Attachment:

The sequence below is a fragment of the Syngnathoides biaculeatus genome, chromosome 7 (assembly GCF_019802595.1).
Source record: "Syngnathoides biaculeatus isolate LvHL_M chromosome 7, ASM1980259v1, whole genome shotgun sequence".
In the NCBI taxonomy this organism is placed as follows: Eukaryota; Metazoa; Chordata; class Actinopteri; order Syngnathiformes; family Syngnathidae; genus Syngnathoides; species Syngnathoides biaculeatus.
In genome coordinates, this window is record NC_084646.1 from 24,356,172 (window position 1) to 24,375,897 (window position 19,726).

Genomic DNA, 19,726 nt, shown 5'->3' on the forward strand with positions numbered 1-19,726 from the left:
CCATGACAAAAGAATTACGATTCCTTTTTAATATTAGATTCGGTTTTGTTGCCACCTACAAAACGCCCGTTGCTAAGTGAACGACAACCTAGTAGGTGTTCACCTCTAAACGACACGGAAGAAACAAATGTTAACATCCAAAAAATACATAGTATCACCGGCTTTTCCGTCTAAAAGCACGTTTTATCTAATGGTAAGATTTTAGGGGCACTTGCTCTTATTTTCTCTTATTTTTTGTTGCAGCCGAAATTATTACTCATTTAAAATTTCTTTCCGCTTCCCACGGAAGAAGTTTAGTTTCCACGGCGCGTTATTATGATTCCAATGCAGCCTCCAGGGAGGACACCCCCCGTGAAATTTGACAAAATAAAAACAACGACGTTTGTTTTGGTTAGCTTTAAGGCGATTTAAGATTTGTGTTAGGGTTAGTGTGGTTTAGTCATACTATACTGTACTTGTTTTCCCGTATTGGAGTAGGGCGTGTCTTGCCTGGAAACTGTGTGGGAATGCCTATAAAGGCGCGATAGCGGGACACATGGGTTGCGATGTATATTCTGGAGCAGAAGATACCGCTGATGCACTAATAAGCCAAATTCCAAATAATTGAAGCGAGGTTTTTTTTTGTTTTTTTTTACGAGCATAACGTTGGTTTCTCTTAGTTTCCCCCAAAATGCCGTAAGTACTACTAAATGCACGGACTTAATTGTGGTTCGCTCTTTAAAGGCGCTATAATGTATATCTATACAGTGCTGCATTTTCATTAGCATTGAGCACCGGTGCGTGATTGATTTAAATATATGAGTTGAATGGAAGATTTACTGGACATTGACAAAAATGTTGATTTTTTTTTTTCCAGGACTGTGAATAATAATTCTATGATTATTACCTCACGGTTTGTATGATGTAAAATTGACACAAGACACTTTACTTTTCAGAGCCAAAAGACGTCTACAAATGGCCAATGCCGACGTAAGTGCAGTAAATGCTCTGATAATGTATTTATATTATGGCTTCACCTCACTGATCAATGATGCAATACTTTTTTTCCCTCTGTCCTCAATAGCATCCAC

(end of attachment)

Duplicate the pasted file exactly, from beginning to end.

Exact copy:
The sequence below is a fragment of the Syngnathoides biaculeatus genome, chromosome 7 (assembly GCF_019802595.1).
Source record: "Syngnathoides biaculeatus isolate LvHL_M chromosome 7, ASM1980259v1, whole genome shotgun sequence".
In the NCBI taxonomy this organism is placed as follows: Eukaryota; Metazoa; Chordata; class Actinopteri; order Syngnathiformes; family Syngnathidae; genus Syngnathoides; species Syngnathoides biaculeatus.
In genome coordinates, this window is record NC_084646.1 from 24,356,172 (window position 1) to 24,375,897 (window position 19,726).

Genomic DNA, 19,726 nt, shown 5'->3' on the forward strand with positions numbered 1-19,726 from the left:
CCATGACAAAAGAATTACGATTCCTTTTTAATATTAGATTCGGTTTTGTTGCCACCTACAAAACGCCCGTTGCTAAGTGAACGACAACCTAGTAGGTGTTCACCTCTAAACGACACGGAAGAAACAAATGTTAACATCCAAAAAATACATAGTATCACCGGCTTTTCCGTCTAAAAGCACGTTTTATCTAATGGTAAGATTTTAGGGGCACTTGCTCTTATTTTCTCTTATTTTTTGTTGCAGCCGAAATTATTACTCATTTAAAATTTCTTTCCGCTTCCCACGGAAGAAGTTTAGTTTCCACGGCGCGTTATTATGATTCCAATGCAGCCTCCAGGGAGGACACCCCCCGTGAAATTTGACAAAATAAAAACAACGACGTTTGTTTTGGTTAGCTTTAAGGCGATTTAAGATTTGTGTTAGGGTTAGTGTGGTTTAGTCATACTATACTGTACTTGTTTTCCCGTATTGGAGTAGGGCGTGTCTTGCCTGGAAACTGTGTGGGAATGCCTATAAAGGCGCGATAGCGGGACACATGGGTTGCGATGTATATTCTGGAGCAGAAGATACCGCTGATGCACTAATAAGCCAAATTCCAAATAATTGAAGCGAGGTTTTTTTTTGTTTTTTTTTACGAGCATAACGTTGGTTTCTCTTAGTTTCCCCCAAAATGCCGTAAGTACTACTAAATGCACGGACTTAATTGTGGTTCGCTCTTTAAAGGCGCTATAATGTATATCTATACAGTGCTGCATTTTCATTAGCATTGAGCACCGGTGCGTGATTGATTTAAATATATGAGTTGAATGGAAGATTTACTGGACATTGACAAAAATGTTGATTTTTTTTTTTCCAGGACTGTGAATAATAATTCTATGATTATTACCTCACGGTTTGTATGATGTAAAATTGACACAAGACACTTTACTTTTCAGAGCCAAAAGACGTCTACAAATGGCCAATGCCGACGTAAGTGCAGTAAATGCTCTGATAATGTATTTATATTATGGCTTCACCTCACTGATCAATGATGCAATACTTTTTTTCCCTCTGTCCTCAATAGCATCCAC